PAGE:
This follows the same model as Facebook and Google, which don’t charge users for their services but instead charge for access to eyeballs using the products.
Ford wants to monetize information about driver habits.
As a dominant player in the commercial sector, Ford can take driver information and learn things about business needs, like the average route is 74 miles, Farley said. That helps Ford forecast battery life needed for company vans or provide over air alerts digitally when vehicles need service, to avoid unplanned repair time. It’s an incredible competitive advantage, he said.
“This goes way beyond the product. The product is a commodity; it’s a box on wheels,” Farley said. “It’s customized interiors, digital experience, e-service networks so you’re never down.”
Wall Street reacts
Farley’s leadership style has won consistent praise from Wall Street during his first four months, after years of lukewarm enthusiasm for former CEO Jim Hackett. The day Hackett stepped down, Ford stock closed at $6.66 a share.
On Thursday, Ford stock reached $12.15 before closing at a 31-month high of $11.53 a share. Ford saw a 6% increase for the day while the Dow had a slight loss of 0.04%.
Tesla has proven that profitability and sales volume needn’t dictate shareholder value, said Joe McCabe, CEO of AutoForecast Solutions based in Chester Springs, Pennsylvania. “Tesla’s value proposition is what they could be. They’ve proved that out. A few years ago, the only big player was Tesla. Now the whole world is talking electrification.”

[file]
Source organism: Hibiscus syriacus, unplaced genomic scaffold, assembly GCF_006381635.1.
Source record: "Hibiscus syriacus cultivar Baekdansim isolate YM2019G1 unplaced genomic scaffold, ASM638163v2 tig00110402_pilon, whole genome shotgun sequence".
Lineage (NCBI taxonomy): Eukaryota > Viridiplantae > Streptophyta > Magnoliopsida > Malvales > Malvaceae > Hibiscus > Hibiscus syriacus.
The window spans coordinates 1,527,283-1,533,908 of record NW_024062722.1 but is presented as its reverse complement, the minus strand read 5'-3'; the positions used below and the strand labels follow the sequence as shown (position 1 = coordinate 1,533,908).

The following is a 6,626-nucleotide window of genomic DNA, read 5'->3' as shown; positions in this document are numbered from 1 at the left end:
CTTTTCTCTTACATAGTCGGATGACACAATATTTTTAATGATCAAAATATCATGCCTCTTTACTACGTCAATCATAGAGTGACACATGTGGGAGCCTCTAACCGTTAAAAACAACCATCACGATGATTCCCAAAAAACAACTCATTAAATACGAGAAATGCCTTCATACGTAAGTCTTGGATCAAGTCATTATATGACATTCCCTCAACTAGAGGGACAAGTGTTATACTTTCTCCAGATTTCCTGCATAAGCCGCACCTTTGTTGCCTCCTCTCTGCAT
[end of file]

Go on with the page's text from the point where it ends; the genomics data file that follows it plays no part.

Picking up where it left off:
Once prices come down on electric vehicles, consumers will respond, he said. “There’s not a line of people out there dying to drop $70,000 on an electric vehicle when you can get an ICE for $40,000. But now with Tesla, you hit the accelerator and it’s like a rocket ship. You have to move the consumer to want to buy the product.”
For now, electric vehicle use will grow but not dominate, McCabe said. “They’re making stuff that takes three to five years to build. But the manufacturing process is a lot easier, with no oil, no transmission, no engine to drop in.”
He, too, highlighted a financial strategy outlined by Farley.
“This is not about building cars but being a mobility company,” McCabe said. “They want to tap into information they can sell. You like Arby’s? ‘Heads up, it’s 2 miles ahead,’ the car will tell you. That’s where the money’s at.”
By focusing nearly exclusively on electric, GM seems to be positioned well long term, said analyst Dan Levy at Credit Suisse.
“You’re ultimately looking at earnings power. Not just what the earnings power is this year or next year but the earnings power down the line. This is about opportunity for cash flow generation, position for the future. We’re in a market that places a premium on narrative and focuses on growth,” he said.
“We view GM as better positioned and others generally do, too,” Levy said. “At Ford, there are greater questions about their long-term ability to make this transition. I do think investors have come to better appreciate Ford’s potential under Jim Farley. But there’s still much more work ahead.”